Talent Titans #13 – What To Look For When Your Candidate Says They Had a “Bad Manager”

Suky explains the differences between a tough manager and a bad manager, and why it’s important to challenge your candidates to understand the difference.



Hi I’m Suky from Professional Selection. Today I’d like to talk about what you as a recruiter can do when you have a
candidate sitting in front of you and they’re telling you the reason they’ve left their last job is they had a bad
manager. We’ve all heard of the saying “people leave managers not companies”, but I would I would question that candidate and try
to understand what they mean by a bad manager. Because in my mind there are bad managers and then there are tough
managers. They’re not one of the same thing in my mind.

So what’s a bad manager? Well we all know a bad manager is somebody who gives you no support, no leadership, gets you to do the coffee run
every day expects you in 6 a.m. every morning and don’t come in themselves till 10 o’clock. We get it, that’s a bad manager.
But there’s also the tough manager. To me a tough manager is somebody that’s been pushing you, somebody that’s been stretching you.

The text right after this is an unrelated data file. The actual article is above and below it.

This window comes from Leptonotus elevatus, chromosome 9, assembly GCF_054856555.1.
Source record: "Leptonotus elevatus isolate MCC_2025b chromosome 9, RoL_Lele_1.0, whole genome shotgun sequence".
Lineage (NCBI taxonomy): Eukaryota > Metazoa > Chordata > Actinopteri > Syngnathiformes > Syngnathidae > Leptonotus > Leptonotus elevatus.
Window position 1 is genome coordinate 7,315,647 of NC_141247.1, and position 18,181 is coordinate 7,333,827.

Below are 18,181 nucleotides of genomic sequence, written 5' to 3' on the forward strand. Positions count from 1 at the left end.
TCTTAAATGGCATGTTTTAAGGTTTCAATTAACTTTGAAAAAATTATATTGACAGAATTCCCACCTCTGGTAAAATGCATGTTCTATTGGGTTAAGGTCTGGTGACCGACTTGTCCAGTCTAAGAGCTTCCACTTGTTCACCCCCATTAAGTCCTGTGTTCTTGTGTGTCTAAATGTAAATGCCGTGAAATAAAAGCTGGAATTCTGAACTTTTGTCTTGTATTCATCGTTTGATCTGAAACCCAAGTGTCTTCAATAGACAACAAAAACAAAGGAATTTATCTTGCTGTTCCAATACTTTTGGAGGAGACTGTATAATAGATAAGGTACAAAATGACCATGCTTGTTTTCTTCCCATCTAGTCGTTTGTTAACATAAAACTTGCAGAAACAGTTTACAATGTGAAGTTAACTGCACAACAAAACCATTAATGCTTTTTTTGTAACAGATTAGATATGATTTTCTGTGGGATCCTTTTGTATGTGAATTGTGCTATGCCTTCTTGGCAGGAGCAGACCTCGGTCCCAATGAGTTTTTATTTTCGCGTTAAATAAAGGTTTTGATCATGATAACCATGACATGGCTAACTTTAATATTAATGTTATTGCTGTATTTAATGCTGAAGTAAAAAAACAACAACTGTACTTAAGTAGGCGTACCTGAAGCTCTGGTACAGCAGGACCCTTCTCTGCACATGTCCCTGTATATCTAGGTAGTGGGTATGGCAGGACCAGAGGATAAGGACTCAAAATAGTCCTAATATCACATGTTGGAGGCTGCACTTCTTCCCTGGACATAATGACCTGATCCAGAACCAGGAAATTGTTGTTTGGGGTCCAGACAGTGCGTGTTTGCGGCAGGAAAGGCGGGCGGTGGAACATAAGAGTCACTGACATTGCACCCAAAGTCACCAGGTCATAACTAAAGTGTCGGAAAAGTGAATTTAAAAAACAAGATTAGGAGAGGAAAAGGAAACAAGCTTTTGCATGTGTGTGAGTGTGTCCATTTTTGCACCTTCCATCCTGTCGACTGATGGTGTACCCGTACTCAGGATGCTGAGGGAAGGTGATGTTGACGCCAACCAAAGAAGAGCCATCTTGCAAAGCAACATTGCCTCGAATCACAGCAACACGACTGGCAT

At the time your candidate may have felt “oh my god” uncomfortable, awkward, “I hate this”. Yet get your candidate to start thinking
about all the stuff they learned under that manager, because if that manager has been putting stuff on that individuals
plate, it’s because they’ve got faith in that individual and they’re helping them grow and learn. So I would definitely
probe those questions a lot further with a candidate in an interview.

Also, independently you’re the expert in your industry so you speak to many other people from that company quite possibly.
So I would use my network. I would ask them, ask around. You may find that other people that have worked for this individual have
fantastic things to say about him or her. So I would definitely do that as well. Coming back to your candidate, as I said, definitely
help a candidate understand what they mean by a tough manager. Get them to start thinking about all the stuff they learned, all the
stuff they liked because this in return is going to give you a better understanding of the type of manager that this individual is really going
to work well with. In return obviously, when it comes to you suggesting a role for them your clients, your candidate, you’ll be
able to have a frame of reference whether that individual is going to work well with a tough manager.

So of course all this you will also explore when it comes to taking references. Now if you want some more tips on how to take effective references
look at our earlier videos with regards to that.

Anyway, as always I’m sure there’s many other opinions, would love to hear them, feel free to leave a comment below.
Thanks for listening.

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